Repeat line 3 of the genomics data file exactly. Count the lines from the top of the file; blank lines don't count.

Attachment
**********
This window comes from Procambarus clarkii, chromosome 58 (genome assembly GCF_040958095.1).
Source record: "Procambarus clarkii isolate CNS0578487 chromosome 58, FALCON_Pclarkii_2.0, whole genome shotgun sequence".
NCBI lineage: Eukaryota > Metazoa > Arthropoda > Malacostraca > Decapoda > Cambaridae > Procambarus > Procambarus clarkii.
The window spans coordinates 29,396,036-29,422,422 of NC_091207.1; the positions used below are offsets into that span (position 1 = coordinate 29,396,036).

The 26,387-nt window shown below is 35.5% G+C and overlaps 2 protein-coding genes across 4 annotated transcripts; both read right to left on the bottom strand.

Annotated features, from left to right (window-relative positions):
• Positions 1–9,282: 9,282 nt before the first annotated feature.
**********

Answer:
NCBI lineage: Eukaryota > Metazoa > Arthropoda > Malacostraca > Decapoda > Cambaridae > Procambarus > Procambarus clarkii.